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I am a 16 year old and I was thinking of joining the army. But the programme on Deepcut has changed that. I was planning to join the Royal Military Police, but I am now going to join the civilian police. My deepest sympathies are with the families of the dead soldiers. I feel that the army has treated the families very callously and I am totally and utterly astonished. This has shown me a different side of the army. The twisted and evil side of it. I didn't not expect to find bullying and sexual harassment going on in a service like the army . Once again my condolences are with the families
Nick Nickolson, UK

While I agree that families have a right to know what happened, the real truth is no rational person will ever understand why a young person takes their own life. Youth suicide is on the increase not just in the forces but in the UK as a whole. It is a sad fact that these young boys and girls, alone and a long way from home by the nature of their chosen profession have access to high powered weapons at their lowest ebb.

They occasional can and do choose a dramatic end to their life, leaving friends, colleagues and family hurt and looking for someone to blame. Having served 23 years in the forces I have seen bullying but I have also seen massive efforts to eradicate it from the system.

The Army ethos is true team spirit, it mourns all death in a manner no outsider will ever comprehend and a suicide will hang heavy on the hearts of those responsible for these young people. The worry for me is that the biased media coverage of this calamity, may induce the thought in others to do the same.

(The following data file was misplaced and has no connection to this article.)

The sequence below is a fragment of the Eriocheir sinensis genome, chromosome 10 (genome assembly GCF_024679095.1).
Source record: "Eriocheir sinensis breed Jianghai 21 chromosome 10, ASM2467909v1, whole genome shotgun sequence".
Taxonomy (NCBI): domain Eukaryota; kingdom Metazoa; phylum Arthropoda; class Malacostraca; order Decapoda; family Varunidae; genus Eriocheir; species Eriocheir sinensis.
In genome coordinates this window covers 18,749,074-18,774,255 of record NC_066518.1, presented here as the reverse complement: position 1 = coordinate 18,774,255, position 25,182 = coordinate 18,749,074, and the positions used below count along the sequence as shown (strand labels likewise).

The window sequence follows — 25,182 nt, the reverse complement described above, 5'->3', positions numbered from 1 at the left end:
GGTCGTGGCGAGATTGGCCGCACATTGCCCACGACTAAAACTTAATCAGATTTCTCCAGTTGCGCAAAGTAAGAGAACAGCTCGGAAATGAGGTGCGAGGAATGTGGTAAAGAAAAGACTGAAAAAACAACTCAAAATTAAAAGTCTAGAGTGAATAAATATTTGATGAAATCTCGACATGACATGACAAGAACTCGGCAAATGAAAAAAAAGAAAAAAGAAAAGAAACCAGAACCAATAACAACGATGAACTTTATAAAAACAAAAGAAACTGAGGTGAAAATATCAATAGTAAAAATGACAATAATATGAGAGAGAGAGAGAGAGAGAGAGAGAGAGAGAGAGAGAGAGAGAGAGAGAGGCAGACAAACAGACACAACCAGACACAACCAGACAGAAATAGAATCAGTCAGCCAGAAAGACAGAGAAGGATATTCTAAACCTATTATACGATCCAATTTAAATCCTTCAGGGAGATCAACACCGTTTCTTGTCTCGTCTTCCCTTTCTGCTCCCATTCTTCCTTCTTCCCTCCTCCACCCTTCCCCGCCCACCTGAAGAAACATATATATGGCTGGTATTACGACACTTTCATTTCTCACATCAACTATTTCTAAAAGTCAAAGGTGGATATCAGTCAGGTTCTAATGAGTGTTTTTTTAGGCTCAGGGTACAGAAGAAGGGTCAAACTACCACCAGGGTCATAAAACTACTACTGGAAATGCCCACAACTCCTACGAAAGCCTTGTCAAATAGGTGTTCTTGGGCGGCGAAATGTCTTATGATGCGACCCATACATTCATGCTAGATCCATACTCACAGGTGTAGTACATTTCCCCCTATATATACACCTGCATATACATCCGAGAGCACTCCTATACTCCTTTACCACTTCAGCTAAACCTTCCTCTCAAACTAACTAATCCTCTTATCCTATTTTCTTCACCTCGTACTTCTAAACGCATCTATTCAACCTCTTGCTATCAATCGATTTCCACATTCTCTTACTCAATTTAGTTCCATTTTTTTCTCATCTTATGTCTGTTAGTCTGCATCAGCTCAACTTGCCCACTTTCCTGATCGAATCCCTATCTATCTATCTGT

The deed is done, there is no logical answer, no blame will bring these lives back and sadly even with the greatest of efforts, it will happen again, as it will in normal society. The best that can be hoped for is that all people (forces included) will take time to care more for each other, to look with compassion for weakness in others and assist those in need before they get to this devastating point.

Learn the lessons that need learning and let these young soldiers rest in peace!
Alec, Scotland

I would just like to ask why you interviewed a Brigadier about the bullying. I spent eight years in the Army and I can tell you that he knows nothing about what goes on amongst the lower ranks. He only knows the policies and what the senior NCO's what him to know, you should have interviewed the lower ranks currently serving in Deepcut.
Andrew West, Scotland

I served as an NCO at Deepcut from 1992 - 1996, during which time two young privates died. I don't know the ins and outs of all what happened but I can say that I never saw any sort of bullying. If I had I would have said something. I am not saying that bullying doesn¿t go on as it does, but not like it is being made out to be.
Fiona Wilson, Scotland

I am myself a member of the British Forces and I would like to say that this was a total tragedy. I really feel for the families. I have never experienced this sort of treatment directly however I do know of personnel that have. Just getting into the forces and completing basic training is enough stress for most young people let alone having to put up with bullying and harassment!
Claire, England